Goldman Sachs: EUR/USD, USD/JPY: Drivers & Targets

Discussion in 'Market News' started by ForexLive, Feb 17, 2016.

  1. ForexLive

    ForexLive Forum Member

    Sep 2, 2015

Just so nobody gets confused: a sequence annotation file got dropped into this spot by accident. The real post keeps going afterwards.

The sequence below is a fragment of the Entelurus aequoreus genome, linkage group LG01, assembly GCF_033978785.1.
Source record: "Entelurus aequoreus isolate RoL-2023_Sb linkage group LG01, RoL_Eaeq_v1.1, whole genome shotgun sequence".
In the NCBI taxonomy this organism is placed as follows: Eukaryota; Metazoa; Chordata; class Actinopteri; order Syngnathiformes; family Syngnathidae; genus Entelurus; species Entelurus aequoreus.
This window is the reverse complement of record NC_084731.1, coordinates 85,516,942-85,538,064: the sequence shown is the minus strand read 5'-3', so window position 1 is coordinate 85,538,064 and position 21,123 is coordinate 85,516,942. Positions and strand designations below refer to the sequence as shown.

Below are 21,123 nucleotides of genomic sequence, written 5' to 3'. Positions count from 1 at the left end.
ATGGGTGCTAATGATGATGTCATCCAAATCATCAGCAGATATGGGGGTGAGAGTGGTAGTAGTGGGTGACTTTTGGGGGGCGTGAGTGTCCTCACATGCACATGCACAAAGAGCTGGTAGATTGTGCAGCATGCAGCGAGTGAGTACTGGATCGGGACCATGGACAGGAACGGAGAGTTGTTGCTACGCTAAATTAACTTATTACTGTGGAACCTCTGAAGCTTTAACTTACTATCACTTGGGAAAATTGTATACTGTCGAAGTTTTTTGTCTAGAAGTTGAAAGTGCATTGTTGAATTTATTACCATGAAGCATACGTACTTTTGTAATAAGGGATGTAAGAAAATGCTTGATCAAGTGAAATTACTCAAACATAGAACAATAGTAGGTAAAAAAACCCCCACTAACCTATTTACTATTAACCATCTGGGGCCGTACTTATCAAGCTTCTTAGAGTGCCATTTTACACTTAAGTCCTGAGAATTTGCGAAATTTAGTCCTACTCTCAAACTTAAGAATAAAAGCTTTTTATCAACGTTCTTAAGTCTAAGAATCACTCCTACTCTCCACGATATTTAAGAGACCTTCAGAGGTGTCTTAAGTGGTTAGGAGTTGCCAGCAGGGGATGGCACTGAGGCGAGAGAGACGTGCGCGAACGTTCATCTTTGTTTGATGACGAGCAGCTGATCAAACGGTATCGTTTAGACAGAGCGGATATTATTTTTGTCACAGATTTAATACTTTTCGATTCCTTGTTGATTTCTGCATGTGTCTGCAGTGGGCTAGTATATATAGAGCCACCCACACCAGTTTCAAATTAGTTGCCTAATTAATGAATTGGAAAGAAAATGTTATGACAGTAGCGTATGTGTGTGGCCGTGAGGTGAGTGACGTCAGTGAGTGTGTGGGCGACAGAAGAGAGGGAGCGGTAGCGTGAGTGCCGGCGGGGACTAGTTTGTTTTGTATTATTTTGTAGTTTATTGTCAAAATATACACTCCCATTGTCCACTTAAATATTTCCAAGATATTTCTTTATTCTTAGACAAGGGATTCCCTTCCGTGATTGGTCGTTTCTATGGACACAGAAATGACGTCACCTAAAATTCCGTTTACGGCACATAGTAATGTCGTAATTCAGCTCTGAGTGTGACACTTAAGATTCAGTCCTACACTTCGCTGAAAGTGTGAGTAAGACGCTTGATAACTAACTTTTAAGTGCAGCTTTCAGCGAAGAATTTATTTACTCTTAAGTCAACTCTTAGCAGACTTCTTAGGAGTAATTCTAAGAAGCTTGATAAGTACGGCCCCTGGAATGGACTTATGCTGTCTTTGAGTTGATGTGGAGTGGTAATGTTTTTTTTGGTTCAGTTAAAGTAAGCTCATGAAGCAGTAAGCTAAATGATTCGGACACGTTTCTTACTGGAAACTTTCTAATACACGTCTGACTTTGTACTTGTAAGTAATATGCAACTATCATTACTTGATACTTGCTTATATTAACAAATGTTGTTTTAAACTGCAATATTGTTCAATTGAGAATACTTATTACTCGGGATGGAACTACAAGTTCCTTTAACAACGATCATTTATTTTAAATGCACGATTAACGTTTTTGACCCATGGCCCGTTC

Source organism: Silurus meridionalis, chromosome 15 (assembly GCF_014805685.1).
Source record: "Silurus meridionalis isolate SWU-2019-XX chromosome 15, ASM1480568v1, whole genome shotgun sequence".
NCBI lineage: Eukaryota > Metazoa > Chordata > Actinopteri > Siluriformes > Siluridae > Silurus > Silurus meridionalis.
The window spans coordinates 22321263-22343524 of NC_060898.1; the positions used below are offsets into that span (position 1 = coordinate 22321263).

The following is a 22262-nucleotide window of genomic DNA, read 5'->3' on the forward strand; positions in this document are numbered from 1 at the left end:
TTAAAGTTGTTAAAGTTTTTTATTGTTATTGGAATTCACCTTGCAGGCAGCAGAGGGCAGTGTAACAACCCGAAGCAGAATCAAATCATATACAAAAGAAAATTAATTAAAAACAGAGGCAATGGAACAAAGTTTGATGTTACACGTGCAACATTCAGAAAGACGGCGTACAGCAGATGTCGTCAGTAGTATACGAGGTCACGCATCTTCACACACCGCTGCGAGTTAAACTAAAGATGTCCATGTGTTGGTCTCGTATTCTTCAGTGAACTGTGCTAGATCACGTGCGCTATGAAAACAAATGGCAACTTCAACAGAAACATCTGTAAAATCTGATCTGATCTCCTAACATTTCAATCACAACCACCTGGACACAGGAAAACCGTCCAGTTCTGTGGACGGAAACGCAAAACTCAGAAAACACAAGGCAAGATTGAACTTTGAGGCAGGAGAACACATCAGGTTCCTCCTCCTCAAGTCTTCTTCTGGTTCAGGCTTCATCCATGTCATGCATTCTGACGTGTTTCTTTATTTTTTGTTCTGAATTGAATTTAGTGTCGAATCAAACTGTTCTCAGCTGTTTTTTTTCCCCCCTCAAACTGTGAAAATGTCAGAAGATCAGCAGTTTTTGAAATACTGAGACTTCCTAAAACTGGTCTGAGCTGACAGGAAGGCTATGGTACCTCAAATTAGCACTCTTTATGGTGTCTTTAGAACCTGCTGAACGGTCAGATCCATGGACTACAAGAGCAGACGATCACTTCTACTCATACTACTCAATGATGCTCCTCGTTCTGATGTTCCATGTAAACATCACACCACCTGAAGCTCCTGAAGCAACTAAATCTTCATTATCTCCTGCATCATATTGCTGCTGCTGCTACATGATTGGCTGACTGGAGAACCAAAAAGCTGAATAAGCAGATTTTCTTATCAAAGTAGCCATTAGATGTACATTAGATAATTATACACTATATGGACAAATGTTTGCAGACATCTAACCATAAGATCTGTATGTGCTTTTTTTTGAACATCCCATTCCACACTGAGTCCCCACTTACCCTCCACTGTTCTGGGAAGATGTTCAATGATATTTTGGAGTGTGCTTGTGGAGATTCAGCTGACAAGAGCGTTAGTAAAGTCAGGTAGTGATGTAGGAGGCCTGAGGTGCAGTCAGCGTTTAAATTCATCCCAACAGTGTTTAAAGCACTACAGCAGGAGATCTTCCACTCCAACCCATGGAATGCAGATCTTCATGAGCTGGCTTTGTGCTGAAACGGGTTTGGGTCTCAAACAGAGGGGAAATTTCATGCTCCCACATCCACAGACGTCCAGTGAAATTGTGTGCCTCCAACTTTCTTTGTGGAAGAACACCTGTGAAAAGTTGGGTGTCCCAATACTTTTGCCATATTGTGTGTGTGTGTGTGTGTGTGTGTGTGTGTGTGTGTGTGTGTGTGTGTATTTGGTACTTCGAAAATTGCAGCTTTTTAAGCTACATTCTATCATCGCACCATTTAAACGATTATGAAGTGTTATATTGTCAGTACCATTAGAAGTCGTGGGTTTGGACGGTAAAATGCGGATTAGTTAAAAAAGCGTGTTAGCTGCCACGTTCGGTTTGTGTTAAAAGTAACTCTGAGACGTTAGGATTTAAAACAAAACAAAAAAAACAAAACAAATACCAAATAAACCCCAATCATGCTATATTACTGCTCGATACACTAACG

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    A long piece via on Goldman Sachs FX forecasts on euro and yen eFX We continue to believe that EUR/USD and EUR/GBP will move substantially lower on diverging growth and monetary policy outlooks. The EUR has already weakened significantly over the last 18 months, but we think this trend has a long way to run. In particular, we see a couple of longer-term fundamental forces at work. First, the flow picture should turn increasingly EUR-negative as Euro area residents send funds abroad and reserve managers allocate away from the EUR. Second, we think there is a structural element to disinflation in the periphery as it continues to improve competitiveness compared with the core of the Euro area. As a result, our view is that inflation will be slower to pick up than during a normal cycle, in line with projections from our European team, which show HICP inflation reverting to target only slowly. This will keep ECB policy accommodative, maintaining downward pressure on the EUR. The ECB is a strict inflation targeter and has recently made more explicit its inflation-based forward guidance. The Euro floats freely. FX policy responsibility is shared between the ECB and Eurogroup. Reflecting lower oil prices and more aggressive monetary policy, we expect resilient growth in 2015. We forecast that the Euro area will expand by 1.7%yoy in 2016, a modest improvement over 1.5% growth in 2015, but substantially above the 0.9% recorded in 2014. Nevertheless, we expect core inflation to rise only slowly. Our forecast for core inflation of 1.0% in 2016 is well below the ECB staff's 1.3% projection. We expect core inflation to rise slowly from just below 1.0% to 1.7% by end-2018. In December, the ECB cut its deposit rate by 10bp and extended its QE programme until March 2017. The downside risks to its forecast have since increased, and in January the ECB made it clear that it would review and possibly reconsider its monetary policy stance as soon as March. We expect the ECB to extend its QE programme at the current pace through September 2017 and cut its deposit rate by another 10bp. Our inflation projections, which show a more moderate increase than the ECB staff forecast, suggest that a decision to reduce policy accommodation remains a long way off. Fiscal policy has been highly contractionary in recent years, but turned more neutral in 2014. We expect it to remain close to neutral over the next several years. The Euro area is currently recording a current account surplus of about 3% of GDP on a trend basis, leading to a slightly positive BBoP. Portfolio inflows have slowed, and there are signs that Euro area investors have started to buy more foreign assets. We expect that to continue. Things to Watch: Developments in the European sovereign situation, in particular the implementation of fiscal reforms and long-term fiscal and political reforms, remain the key risk in focus. The BoJ surprised the market by introducing a negative interest rate at its January 2016 meeting. This will augment the Bank's ongoing QQE programme, which is increasing the monetary base by JPY80trn per year. A negative interest rate is a significant regime break for the BoJ, and at the same time it was keen to stress that the negative rate is not a substitute for additional asset purchases, but rather a third prong - in addition to quantitative and qualitative easing - in its policy stance. Overall, we think the BoJ's recent actions demonstrate that it is willing to innovate in its monetary policy measures and is committed to its price target. We think this continued policy divergence will continue to drive the JPY weaker against the USD. After adopting a 2% inflation target in 2013, the BoJ has changed its main operating target for monetary market operations for a monetary base control, from the uncollateralised overnight call rate. Open market operations are conducted such that the monetary base increases at an annual pace of ¥80trn. In January 2016, the BoJ introduced a tiered interest rate regime, including a bottom tier of -0.1%. The Yen is formally a freely floating currency, but the MoF is in charge of FX policy and has often intervened in the past. GDP likely contracted in 2015Q4 and grew just 0.9% in 2015. We expect a small acceleration in 2016 to 0.8%. However, while the BoJ's new interest rate regime aims to stimulate capital expenditures, we have doubts this transmission channel will work. The fall in oil prices pushed inflation into negative territory for the first time since 2013. But weaker inflation is not just an oil story, as core of core is also likely to fall short of the BoJ's forecast. We believe the Bank of Japan needs to ease further to avoid losing inflation momentum. The BoJ is currently purchasing ¥80trn-worth of JGBs annually up to a maturity of 40 years and an average duration of between 7 and 12 years, as well as other assets such as REITs. The BoJ has committed to expanding its balance sheet until the price stability target of 2% is reached sustainably. Following its interest rate actions in January, we expect the BoJ to be on hold for a time to assess the impact of its new easing measures. If the inflation outlook were to deteriorate, we believe the most likely response would be further interest rate cuts. The Japanese government announced its latest fiscal consolidation plan on June 30 and its medium/long-term outlook on July 22. We think it will be difficult to achieve these new targets given their optimistic growth assumptions. We expect government spending to grow 1.2% in 2015 and 0.8% in 2016. The Japanese current account has improved substantially over the last year, partly owing to the decline in oil prices. Nevertheless, the BBoP has declined as a result of higher portfolio outflows. On the one hand, we are watching for any signs that the economy is responding to ongoing monetary easing. On the other, we are watching for signs that the BoJ could start to waver on its inflation target.